# Brownian Motion

• Mar 17th 2010, 11:00 AM
Brownian Motion
I don't understand this one small point about Brownian motion...

Here's the question, my answer and the part I always miss out...

Let $\displaystyle \{W_t\}_{t \geq 0}$ be a standard Brownian motion. Show that.
(a) $\displaystyle \{X_t\}_{t \geq0}$ is a standard Brownian motion, where $\displaystyle X_t = -W_t$

Question is easy enough. Can show that $\displaystyle X_0 = 0$ almost surely and get that for $\displaystyle 0 \leq s \leq t$, $\displaystyle X_t - X_s = -(W_t - W_s)$ is distributed with mean $\displaystyle 0$ and variance $\displaystyle t-s$ and is independent of $\displaystyle F_s = \sigma (W_u: 0 \leq u \leq s)$. (Not ENTIRELY sure why this is though)

Then comes this small statement that I don't know how to show (and hence don't know if it's true).

$\displaystyle X_t$ has continuous paths.

How do I show that? It's only ever stated in answers so I don't need some in depth proof, just a simple, it has continuous paths because...
• Mar 17th 2010, 11:13 AM
Laurent
Quote:

it has continuous paths because...

because if a function $\displaystyle f$ is continuous, then so is $\displaystyle -f$. That's all! Now you get why it's not extensively proved in the answers... (Wink)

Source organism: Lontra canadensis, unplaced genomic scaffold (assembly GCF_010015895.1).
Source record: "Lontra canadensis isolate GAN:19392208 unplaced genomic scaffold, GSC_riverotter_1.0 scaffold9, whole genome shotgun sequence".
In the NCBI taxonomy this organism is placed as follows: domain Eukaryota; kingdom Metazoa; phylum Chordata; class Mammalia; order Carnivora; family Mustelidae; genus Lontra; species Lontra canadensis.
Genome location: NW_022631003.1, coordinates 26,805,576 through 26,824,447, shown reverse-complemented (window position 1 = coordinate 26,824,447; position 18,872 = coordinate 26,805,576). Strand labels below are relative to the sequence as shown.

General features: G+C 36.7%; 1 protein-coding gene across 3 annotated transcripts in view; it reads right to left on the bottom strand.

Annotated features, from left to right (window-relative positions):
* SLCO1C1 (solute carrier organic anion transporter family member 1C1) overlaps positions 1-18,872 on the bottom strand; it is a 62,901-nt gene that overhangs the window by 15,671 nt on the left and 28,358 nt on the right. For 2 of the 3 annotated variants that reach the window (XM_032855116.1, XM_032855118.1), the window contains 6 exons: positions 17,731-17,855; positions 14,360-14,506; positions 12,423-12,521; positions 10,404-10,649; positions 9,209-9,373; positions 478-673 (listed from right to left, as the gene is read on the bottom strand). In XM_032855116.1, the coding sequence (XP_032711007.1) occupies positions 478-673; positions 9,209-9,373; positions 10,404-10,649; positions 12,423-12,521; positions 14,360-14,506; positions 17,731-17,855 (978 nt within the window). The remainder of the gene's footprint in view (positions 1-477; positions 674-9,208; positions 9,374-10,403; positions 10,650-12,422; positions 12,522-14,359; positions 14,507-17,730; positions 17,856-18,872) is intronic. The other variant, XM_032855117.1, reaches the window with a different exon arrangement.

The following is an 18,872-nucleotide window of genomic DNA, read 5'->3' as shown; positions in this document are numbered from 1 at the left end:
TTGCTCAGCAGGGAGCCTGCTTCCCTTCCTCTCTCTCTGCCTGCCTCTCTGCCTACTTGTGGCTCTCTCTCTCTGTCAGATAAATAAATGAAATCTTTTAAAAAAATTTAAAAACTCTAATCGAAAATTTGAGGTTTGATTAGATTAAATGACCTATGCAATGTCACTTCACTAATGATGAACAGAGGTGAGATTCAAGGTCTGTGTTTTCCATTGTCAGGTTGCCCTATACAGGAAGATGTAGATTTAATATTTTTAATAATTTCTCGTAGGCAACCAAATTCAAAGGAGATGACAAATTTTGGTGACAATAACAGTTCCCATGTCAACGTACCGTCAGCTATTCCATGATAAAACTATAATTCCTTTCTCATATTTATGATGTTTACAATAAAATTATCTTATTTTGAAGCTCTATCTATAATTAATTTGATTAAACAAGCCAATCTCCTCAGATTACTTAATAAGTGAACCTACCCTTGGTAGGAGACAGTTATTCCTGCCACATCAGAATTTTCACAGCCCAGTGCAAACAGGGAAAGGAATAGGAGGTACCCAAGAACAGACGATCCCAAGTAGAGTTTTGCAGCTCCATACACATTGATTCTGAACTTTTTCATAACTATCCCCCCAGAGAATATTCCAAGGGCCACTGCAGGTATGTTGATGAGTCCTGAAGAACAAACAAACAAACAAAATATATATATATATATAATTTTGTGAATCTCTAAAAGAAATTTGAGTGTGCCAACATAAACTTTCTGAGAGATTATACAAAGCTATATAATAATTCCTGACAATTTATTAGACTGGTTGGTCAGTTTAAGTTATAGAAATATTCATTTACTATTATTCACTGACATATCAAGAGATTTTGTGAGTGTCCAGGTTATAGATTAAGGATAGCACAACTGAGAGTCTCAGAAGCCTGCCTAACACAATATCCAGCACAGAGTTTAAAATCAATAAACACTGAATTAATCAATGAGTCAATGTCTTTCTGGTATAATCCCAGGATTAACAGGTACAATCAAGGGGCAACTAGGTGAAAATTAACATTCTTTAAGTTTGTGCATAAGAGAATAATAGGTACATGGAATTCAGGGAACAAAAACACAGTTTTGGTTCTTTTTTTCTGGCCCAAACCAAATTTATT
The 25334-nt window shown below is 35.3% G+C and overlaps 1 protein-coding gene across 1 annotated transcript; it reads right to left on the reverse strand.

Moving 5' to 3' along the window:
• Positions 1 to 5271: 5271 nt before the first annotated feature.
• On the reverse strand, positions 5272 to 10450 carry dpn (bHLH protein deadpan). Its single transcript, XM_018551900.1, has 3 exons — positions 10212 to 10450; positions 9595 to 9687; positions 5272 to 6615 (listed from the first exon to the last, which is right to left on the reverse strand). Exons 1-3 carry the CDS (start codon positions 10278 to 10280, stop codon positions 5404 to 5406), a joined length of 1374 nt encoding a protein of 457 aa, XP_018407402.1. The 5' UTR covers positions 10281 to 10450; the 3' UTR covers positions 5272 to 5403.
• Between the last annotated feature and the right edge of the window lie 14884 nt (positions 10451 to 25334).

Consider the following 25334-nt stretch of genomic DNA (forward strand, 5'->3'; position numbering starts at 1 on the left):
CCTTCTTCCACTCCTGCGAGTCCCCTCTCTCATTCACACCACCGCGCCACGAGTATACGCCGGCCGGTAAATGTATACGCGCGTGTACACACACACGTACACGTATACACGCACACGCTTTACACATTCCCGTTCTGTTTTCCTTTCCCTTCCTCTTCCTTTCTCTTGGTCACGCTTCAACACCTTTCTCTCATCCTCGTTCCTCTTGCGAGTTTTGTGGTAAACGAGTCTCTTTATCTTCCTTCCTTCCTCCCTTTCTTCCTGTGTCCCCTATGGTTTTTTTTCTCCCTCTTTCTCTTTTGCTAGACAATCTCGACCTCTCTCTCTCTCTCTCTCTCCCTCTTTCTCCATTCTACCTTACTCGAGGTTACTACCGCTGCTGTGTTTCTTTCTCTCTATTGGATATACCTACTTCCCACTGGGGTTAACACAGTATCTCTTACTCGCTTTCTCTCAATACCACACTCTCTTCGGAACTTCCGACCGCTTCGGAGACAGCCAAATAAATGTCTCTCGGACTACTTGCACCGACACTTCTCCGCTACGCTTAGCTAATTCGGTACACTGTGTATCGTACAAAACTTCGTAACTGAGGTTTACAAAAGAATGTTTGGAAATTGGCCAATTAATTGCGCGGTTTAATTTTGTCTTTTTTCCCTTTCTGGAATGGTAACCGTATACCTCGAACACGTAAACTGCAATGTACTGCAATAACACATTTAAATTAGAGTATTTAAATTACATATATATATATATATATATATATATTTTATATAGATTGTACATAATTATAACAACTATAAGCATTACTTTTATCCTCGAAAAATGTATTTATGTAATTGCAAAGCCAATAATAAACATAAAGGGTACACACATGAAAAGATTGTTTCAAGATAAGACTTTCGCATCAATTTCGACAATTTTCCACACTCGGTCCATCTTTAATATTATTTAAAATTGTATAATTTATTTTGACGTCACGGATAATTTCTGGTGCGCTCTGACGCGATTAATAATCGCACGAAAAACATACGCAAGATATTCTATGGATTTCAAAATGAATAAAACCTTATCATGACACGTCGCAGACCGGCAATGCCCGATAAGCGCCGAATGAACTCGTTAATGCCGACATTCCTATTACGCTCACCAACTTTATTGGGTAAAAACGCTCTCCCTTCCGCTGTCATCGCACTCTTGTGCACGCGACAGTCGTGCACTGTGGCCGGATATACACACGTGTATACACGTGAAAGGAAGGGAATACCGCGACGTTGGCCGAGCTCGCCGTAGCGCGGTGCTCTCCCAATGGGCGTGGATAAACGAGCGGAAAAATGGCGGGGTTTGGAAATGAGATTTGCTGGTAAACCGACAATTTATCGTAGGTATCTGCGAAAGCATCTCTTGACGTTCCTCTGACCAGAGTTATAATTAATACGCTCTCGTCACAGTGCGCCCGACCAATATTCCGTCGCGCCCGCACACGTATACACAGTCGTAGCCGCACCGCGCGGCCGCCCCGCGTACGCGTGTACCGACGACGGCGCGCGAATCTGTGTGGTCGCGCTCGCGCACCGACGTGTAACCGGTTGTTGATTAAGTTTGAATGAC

If $\displaystyle t\mapsto W_t$ is continuous, then so is $\displaystyle t\mapsto -W_t$.
• Mar 17th 2010, 02:11 PM
Focus
Quote:

Can show that $\displaystyle X_0 = 0$ almost surely and get that for $\displaystyle 0 \leq s \leq t$, $\displaystyle X_t - X_s = -(W_t - W_s)$ is distributed with mean $\displaystyle 0$ and variance $\displaystyle t-s$ and is independent of $\displaystyle F_s = \sigma (W_u: 0 \leq u \leq s)$. (Not ENTIRELY sure why this is though)
The reason for the law is because the normal distribution is symmetric. The independence follows rather easily if you use the weak definition (see below), that is for any continuous bounded function f and $\displaystyle A \in \mathcal{F}_s$ you have that (by independent increments of BM)
$\displaystyle \mathbb{E}[f(W_t-W_s)\mathbf{1}_{A}]=\mathbb{E}[f(W_t-W_s)]\mathbb{P}(A)$.
Now if you consider any f that is bounded and continuous then $\displaystyle g(x)=f(-x)$ is bounded and continuous hence
$\displaystyle \mathbb{E}[f(-(W_t-W_s))\mathbf{1}_A]=\mathbb{E}[g(W_t-W_s)\mathbf{1}_A]=\mathbb{E}[g(W_t-W_s)]\mathbb{P}(A)$
$\displaystyle =\mathbb{E}[f(-(W_t-W_s))]\mathbb{P}(A)$.